When I think of the countless customers I have consulted with over the years, it amazes me how many don’t use parameters to control the design and capture design intent! What is a parameter, you ask? A parameter can be thought of in two ways when it comes to CATIA V5. Parameters are built the moment you start a new part – as you can see in the image below, we already have parameters for the Part Number, Nomenclature, Revision, Product Description, and Definition created automatically. Parameters are being created each time you build any feature. These types of parameters are known as system parameters.
You can and should build your own parameters to define your design intent. It’s every bit as important during the initial stages of a design to define your intent this way as it is to make sure sketches are constrained properly. In fact, it helps you in your sketch constraints (every constraint is a feature that has parameters associated to it). In this simple example of a piece of standard rectangular tubing shown below, there are constraints defining the height, width, wall thickness, and radii. Even though this is very easy to create, if I am a designer I would want to design it in such a way that I never have to waste any time designing a piece of rectangular tubing again. If I am a design leader, I feel the same and don’t want any of my designers doing this again in any design that involves any piece of rectangular tubing. The use of parameters will get us there!
The parameters I am talking about are user defined parameters. Simple to create but very, very powerful in their functionality. The simplest way to create a user defined parameter in CATIA V5 is through the fx icon found on the Knowledge toolbar.
You might be thinking, where have I seen that icon before? Oh yeah, in Excel when I need to create a formula for my cell. That is the point we are making here! In Excel, I use this function to compute things for me and make it easy to come up with a desired result. In CATIA, we will create some parameters and then, when necessary, assign formulas to them to come up with our desired result. When you click on the icon, you get the Formulas dialog and when you click on the drop down list next to the New Parameter of Type button, you can see you have many, many options.
They are not necessarily listed in alphabetical order, but more or less by popularity. Although not at the top of the list, in my experience Length and Angle have been by far the most used. With that said, one thing to keep in mind is they are unit specific, meaning you cannot substitute an Integer parameter for a Length parameter. An Integer parameter would be used in a case where a whole number would be the input – for example, the number of items in a pattern. For a Length parameter if no units are specified in the formula it would go with whatever the current units are set to in the Tools —> Options —General – Parameters and Measure – Units tab.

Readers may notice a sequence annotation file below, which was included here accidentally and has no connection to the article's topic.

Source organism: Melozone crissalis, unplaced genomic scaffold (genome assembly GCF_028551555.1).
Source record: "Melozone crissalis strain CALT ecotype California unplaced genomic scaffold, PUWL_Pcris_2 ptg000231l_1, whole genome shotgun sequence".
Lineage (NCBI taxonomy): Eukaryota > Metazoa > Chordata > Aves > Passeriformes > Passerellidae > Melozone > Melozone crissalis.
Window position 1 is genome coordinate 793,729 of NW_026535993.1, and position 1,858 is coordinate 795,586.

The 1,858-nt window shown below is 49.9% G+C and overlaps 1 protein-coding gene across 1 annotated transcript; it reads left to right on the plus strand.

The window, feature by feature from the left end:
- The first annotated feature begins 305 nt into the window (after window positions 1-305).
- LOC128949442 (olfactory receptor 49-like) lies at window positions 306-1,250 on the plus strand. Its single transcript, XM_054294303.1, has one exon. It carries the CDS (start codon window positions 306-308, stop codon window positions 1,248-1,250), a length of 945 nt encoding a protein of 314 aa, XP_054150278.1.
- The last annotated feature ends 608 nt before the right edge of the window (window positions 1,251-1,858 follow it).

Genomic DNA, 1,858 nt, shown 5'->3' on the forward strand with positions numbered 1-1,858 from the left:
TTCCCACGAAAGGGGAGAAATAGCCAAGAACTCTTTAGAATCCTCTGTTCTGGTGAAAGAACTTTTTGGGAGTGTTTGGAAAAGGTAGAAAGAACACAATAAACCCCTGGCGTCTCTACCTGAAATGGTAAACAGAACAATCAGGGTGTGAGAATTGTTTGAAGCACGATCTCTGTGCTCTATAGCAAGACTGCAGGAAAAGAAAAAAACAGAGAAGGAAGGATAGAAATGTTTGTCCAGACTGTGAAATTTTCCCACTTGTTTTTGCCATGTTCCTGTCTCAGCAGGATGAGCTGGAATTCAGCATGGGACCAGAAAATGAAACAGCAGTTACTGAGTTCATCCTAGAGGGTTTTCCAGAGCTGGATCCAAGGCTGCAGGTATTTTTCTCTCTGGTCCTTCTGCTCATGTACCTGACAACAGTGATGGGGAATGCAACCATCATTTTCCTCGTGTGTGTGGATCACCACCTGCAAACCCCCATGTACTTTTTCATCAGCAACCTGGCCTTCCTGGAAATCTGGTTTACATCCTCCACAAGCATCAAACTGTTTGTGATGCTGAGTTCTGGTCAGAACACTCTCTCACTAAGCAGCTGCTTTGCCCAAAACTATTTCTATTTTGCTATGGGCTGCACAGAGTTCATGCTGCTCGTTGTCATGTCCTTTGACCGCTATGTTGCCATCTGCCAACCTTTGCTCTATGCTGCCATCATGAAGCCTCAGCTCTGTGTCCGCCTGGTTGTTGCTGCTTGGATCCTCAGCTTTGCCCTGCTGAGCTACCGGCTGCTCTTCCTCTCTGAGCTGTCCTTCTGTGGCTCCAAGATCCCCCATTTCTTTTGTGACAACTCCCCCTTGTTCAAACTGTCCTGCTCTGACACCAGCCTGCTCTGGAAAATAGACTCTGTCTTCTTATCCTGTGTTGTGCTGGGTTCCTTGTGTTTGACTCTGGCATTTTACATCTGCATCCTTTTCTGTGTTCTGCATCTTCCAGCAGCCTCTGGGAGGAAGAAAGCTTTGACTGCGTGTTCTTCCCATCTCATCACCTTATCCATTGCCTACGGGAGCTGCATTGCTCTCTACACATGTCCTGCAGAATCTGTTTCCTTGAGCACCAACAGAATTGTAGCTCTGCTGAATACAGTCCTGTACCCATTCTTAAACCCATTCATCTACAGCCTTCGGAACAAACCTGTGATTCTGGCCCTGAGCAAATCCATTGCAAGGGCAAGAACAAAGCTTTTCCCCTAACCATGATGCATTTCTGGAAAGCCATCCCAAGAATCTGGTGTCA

Back to the tubing file. I could very easily set up 6 length parameters based on what I said earlier, setting the type to Length and clicking the New Parameter of Type button, as shown below.
There may come a time when I need to link a formula to a parameter, like in this example where I would maybe want the INSIDE RADII parameter to be equal to half of the WALL-THICKNESS value. I also would want my WALL-THICKNESS value to always be equal to my INSIDE RADII value plus the WALL THICKNESS value. These would be very easy to set up. During the creation of the INSIDE RADII parameter, I would simply click on the Add Formula button to launch the Formula Editor.
As you can see, INSIDE RADII is already selected and there is an = sign at the end of the box. Where the cursor is blinking is where you would key in your formula. Without going all geeky on you here, there are a ton of things you could link to from the Dictionary side, but to keep it simple you can either scroll down through the Members of Parameters and find User Parameters and filter the list in Members of All area, or what I like to do when it is a user parameter is to simply select it from the specification tree under the Parameters node and then add in the rest of the formula (which in this case is /2.) and click on the OK button. That would take you back to the Formulas dialog, and you would create the next parameter for OUTSIDE RADII with the formula INSIDE RADII + WALL-THICKNESS by picking from the tree and adding a + sign in between them as shown below.
Now that all of your user parameters have been defined, you would simply link them to the existing sketch constraints (system parameters). That is a super easy task: simply double-click on the constraint like you are going to edit the value key in the = sign and pick your user parameter to link them. See the video below as I link the HEIGHT, WIDTH and 1 of the WALL-THICKNESS parameters. How easy is that!
We could go on with this and create parameters on the 3D side for the overall length, but tubing is usually cut to length anyway. In the video below, I demonstrate on the 3D side how we can use this for every piece of rectangular tubing we could ever need.
Notice I did not enter the sketch one single time and made all my modifications on the 3D side. In closing, we have shown how to create simple parameters and add simple formulas to them and drive your sketch constraints by them in order to save time. The world of CATIA V5 is all about re-use of data and capturing business intelligence we already know exists in all companies. How can we help you? Rest assured Tata Technologies has proven this to many companies time and again. Contact us for ALL your CATIA needs.
Stay tuned for Part 2 in the future!
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